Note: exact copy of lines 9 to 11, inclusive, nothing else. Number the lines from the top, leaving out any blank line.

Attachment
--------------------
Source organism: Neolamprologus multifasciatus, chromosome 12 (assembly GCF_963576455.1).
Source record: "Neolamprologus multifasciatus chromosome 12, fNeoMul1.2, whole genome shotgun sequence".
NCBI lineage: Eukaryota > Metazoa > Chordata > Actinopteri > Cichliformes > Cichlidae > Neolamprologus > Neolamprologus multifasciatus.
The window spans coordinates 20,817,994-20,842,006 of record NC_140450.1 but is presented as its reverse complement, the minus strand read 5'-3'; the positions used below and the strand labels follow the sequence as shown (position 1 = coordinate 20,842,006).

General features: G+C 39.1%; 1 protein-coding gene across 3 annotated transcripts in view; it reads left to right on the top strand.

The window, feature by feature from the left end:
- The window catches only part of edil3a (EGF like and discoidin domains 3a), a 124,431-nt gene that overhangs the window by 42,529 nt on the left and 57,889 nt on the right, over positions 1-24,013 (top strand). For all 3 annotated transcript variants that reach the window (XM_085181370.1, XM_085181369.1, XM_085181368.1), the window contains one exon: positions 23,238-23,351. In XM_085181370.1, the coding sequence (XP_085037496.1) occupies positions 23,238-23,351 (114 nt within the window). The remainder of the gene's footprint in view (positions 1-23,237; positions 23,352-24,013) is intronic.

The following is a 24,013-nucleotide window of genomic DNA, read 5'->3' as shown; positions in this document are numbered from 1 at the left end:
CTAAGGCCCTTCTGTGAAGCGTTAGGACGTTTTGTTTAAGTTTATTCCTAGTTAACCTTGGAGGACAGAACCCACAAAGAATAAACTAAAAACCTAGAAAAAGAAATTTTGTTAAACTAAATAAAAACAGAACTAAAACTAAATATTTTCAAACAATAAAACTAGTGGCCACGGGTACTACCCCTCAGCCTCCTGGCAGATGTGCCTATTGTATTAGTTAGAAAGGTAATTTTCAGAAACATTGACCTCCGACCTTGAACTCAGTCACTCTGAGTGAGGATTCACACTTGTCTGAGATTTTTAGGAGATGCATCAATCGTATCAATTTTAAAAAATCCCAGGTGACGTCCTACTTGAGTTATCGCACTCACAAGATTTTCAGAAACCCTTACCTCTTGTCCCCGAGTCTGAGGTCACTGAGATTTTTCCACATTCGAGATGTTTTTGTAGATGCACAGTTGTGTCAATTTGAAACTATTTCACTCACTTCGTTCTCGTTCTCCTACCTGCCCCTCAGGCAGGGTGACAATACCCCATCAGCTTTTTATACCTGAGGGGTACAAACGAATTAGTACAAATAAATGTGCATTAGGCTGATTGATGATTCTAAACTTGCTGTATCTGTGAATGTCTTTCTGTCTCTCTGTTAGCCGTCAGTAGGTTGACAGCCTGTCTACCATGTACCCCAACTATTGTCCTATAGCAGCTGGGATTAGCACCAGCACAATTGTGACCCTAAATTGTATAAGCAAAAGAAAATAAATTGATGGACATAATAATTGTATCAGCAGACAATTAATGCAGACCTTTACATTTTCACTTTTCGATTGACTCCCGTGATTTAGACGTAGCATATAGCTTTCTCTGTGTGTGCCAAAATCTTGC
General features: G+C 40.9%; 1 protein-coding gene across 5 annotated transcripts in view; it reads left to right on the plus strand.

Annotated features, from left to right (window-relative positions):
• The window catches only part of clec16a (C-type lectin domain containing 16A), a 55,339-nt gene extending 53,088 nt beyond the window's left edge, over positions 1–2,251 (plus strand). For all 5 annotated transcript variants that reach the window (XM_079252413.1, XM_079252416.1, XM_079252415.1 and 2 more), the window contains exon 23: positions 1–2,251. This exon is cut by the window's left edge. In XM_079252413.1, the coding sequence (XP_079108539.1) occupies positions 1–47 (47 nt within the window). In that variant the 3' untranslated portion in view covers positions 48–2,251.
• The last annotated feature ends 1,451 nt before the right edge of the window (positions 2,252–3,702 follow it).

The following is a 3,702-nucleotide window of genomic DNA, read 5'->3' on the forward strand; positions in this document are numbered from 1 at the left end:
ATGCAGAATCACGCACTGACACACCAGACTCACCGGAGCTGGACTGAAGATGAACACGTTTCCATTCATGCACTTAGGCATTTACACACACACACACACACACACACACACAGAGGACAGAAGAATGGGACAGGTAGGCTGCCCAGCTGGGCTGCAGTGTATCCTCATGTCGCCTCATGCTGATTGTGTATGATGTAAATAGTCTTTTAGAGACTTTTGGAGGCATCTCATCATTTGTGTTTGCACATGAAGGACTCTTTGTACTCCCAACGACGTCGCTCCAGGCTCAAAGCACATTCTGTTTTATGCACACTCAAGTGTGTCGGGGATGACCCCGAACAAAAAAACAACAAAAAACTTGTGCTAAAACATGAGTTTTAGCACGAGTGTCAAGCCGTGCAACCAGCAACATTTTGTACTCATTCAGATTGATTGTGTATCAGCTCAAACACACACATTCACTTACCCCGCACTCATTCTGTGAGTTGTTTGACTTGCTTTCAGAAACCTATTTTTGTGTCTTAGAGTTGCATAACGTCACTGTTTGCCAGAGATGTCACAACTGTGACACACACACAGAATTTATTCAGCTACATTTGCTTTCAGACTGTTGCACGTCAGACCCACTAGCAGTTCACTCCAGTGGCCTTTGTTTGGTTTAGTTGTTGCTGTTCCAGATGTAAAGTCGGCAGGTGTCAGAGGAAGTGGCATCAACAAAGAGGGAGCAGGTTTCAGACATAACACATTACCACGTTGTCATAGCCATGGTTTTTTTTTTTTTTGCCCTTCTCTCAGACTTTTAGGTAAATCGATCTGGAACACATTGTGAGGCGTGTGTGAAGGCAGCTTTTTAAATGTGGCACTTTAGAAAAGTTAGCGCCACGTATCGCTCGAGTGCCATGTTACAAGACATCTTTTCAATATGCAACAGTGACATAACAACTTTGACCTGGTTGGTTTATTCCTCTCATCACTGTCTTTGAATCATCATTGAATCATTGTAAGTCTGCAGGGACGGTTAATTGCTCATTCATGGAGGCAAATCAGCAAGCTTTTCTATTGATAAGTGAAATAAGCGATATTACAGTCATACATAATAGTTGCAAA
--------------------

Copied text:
CTAAGGCCCTTCTGTGAAGCGTTAGGACGTTTTGTTTAAGTTTATTCCTAGTTAACCTTGGAGGACAGAACCCACAAAGAATAAACTAAAAACCTAGAAAAAGAAATTTTGTTAAACTAAATAAAAACAGAACTAAAACTAAATATTTTCAAACAATAAAACTAGTGGCCACGGGTACTACCCCTCAGCCTCCTGGCAGATGTGCCTATTGTATTAGTTAGAAAGGTAATTTTCAGAAACATTGACCTCCGACCTTGAACTCAGTCACTCTGAGTGAGGATTCACACTTGTCTGAGATTTTTAGGAGATGCATCAATCGTATCAATTTTAAAAAATCCCAGGTGACGTCCTACTTGAGTTATCGCACTCACAAGATTTTCAGAAACCCTTACCTCTTGTCCCCGAGTCTGAGGTCACTGAGATTTTTCCACATTCGAGATGTTTTTGTAGATGCACAGTTGTGTCAATTTGAAACTATTTCACTCACTTCGTTCTCGTTCTCCTACCTGCCCCTCAGGCAGGGTGACAATACCCCATCAGCTTTTTATACCTGAGGGGTACAAACGAATTAGTACAAATAAATGTGCATTAGGCTGATTGATGATTCTAAACTTGCTGTATCTGTGAATGTCTTTCTGTCTCTCTGTTAGCCGTCAGTAGGTTGACAGCCTGTCTACCATGTACCCCAACTATTGTCCTATAGCAGCTGGGATTAGCACCAGCACAATTGTGACCCTAAATTGTATAAGCAAAAGAAAATAAATTGATGGACATAATAATTGTATCAGCAGACAATTAATGCAGACCTTTACATTTTCACTTTTCGATTGACTCCCGTGATTTAGACGTAGCATATAGCTTTCTCTGTGTGTGCCAAAATCTTGC
General features: G+C 40.9%; 1 protein-coding gene across 5 annotated transcripts in view; it reads left to right on the plus strand.

Annotated features, from left to right (window-relative positions):